I’d like to thank members of the Mound Westonka school administration for their courage. It’s not easy to punish bad behavior (“Mound Westonka hockey players suspended after cafeteria dance,” Feb. 23).
I know. As a high school baseball coach for 18 years, I also was forced, at times, into difficult decisions that led to suspensions — sometimes involving key members of the team. Students always complain that they want to be treated as adults. Until they have to answer for their actions.
It’s understandable that parents are calling foul. They wouldn’t be parents if they didn’t. What’s more disturbing is seeing the Star Tribune question district officials’ actions (“Harlem Shake flap: School must explain,” editorial, Feb. 26).
What would have happened if one — yes, only one — student had been hurt (a broken arm or leg, or a head injury)? Those same parents might have brought legal action.
And guess who would have had to pay for that lawsuit? Taxpayers. So, again, I say thanks.
Bill Corrigan Jr., Spring Lake Park
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Those of us who work in schools understand how quickly a situation can get out of control if not dealt with immediately and swiftly. Was the consequence harsh? Maybe, but the parents must do the right thing and support the administration’s decision. The only message they are sending to their children now is that if you don’t get your way, you should call for someone’s job.
They need to be responsible parents and move on. Their children will be better off in the long haul.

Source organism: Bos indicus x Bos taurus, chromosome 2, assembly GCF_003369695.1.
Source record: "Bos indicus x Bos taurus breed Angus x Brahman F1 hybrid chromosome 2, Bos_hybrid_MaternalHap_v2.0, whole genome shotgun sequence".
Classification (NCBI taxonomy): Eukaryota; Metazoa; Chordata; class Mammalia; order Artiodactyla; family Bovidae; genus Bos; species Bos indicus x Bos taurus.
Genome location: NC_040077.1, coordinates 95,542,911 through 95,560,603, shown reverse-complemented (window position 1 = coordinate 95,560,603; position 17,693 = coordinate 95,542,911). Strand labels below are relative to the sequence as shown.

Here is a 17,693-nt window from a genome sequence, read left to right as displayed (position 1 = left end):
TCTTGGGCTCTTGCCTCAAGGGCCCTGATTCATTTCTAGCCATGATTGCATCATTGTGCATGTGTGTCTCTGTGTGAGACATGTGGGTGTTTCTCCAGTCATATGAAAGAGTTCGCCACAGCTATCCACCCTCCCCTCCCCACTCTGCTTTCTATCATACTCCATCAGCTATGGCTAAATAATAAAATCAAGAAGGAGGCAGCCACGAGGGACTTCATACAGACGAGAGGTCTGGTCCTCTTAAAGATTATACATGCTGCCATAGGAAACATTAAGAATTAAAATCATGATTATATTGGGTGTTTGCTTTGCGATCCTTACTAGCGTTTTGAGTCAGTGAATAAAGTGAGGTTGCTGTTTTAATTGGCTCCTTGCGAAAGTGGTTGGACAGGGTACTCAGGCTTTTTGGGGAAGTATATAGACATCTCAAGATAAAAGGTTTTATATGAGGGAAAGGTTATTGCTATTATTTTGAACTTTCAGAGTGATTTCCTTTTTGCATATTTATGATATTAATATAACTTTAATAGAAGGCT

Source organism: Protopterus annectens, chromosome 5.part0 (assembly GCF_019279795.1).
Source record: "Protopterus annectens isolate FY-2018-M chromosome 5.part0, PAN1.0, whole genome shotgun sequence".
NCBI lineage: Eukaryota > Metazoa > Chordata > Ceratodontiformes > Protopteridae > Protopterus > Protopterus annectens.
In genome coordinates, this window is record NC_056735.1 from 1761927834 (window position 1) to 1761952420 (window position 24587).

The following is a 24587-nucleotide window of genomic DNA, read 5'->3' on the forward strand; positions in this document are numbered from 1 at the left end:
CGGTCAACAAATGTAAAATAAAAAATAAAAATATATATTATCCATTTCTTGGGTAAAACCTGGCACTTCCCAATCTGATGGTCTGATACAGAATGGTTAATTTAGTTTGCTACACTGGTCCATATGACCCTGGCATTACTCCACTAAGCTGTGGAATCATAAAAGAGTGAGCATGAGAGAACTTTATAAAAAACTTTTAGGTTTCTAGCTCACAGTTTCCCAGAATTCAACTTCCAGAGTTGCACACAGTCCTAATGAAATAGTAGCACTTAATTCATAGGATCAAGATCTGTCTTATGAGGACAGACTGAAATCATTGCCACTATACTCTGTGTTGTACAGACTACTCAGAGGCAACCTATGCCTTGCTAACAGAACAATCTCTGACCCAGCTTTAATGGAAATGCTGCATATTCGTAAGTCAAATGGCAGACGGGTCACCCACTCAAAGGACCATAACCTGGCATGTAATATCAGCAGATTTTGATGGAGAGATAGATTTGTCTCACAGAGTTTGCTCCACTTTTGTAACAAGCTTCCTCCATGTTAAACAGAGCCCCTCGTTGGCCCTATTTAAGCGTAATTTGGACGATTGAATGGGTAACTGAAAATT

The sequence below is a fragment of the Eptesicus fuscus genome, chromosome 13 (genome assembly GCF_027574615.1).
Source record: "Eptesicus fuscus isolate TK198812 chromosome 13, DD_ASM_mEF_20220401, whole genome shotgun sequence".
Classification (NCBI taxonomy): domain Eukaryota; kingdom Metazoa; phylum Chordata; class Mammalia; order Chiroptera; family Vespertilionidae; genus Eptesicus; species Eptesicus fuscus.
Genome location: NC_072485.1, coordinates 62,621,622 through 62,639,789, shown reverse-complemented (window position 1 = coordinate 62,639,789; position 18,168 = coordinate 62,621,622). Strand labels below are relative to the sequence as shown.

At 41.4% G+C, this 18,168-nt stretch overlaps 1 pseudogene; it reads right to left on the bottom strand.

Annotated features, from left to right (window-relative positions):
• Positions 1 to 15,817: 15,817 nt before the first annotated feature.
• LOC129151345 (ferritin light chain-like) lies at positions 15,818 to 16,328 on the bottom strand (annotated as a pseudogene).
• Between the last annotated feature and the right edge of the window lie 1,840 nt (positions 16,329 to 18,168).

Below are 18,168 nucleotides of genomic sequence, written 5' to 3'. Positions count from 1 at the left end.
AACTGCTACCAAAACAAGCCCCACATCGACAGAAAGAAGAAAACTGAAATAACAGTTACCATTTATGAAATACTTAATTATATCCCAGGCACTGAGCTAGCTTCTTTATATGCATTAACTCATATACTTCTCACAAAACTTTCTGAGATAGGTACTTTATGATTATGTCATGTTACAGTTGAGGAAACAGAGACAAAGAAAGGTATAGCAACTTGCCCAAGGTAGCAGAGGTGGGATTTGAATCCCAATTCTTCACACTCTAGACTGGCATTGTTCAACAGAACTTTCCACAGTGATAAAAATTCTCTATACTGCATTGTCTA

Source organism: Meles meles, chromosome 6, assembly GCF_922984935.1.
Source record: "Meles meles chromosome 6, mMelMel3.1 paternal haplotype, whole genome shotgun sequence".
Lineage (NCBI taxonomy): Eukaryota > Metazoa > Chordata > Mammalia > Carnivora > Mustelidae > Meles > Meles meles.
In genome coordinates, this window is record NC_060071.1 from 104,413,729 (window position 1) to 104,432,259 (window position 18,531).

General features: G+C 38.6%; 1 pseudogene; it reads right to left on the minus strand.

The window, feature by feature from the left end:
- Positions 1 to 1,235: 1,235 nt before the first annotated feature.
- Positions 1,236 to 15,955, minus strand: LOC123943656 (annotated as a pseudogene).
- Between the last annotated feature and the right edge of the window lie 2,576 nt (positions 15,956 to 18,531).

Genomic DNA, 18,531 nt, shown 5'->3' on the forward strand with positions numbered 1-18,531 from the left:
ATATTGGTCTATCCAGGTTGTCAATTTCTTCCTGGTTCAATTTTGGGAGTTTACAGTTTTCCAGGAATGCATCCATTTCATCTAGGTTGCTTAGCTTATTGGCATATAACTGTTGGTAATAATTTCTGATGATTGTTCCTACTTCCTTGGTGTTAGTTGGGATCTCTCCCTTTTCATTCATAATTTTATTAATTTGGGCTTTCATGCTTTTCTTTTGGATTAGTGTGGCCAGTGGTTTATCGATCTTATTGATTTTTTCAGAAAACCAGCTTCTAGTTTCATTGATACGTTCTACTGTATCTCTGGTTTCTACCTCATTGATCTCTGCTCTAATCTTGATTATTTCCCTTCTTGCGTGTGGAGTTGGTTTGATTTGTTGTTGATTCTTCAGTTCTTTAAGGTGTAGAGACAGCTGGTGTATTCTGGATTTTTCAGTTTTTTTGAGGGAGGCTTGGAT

Sarah Brookner, Minneapolis
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The cameras that photograph red-light violations have been removed from use because of constitutional issues. What would happen if the violations were treated not as a criminal violations but like a parking ticket? Your insurance rates don’t go up when you get a parking ticket. It doesn’t matter who parked your car illegally. The car gets the ticket. One assumes the owner knows who was driving and can go to that person to pay the ticket; the same could be true with red-light violations.
A car owner can actually see a video record and can easily determine if there was a violation. Try doing that with a parking meter you claim to have fed.
Tickets: We hate them, but they do change our behavior.
Bob Brereton, St. Paul
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Instant replay in football has without a doubt improved the game’s officiating. The fact that the pictures are reliable enough to confirm or overturn eyewitness accounts of events says a lot about reliability. It is an excellent example of using available technology to improve efficiency and outcomes. Let us draw a parallel with photo cop, then get our Legislature aboard.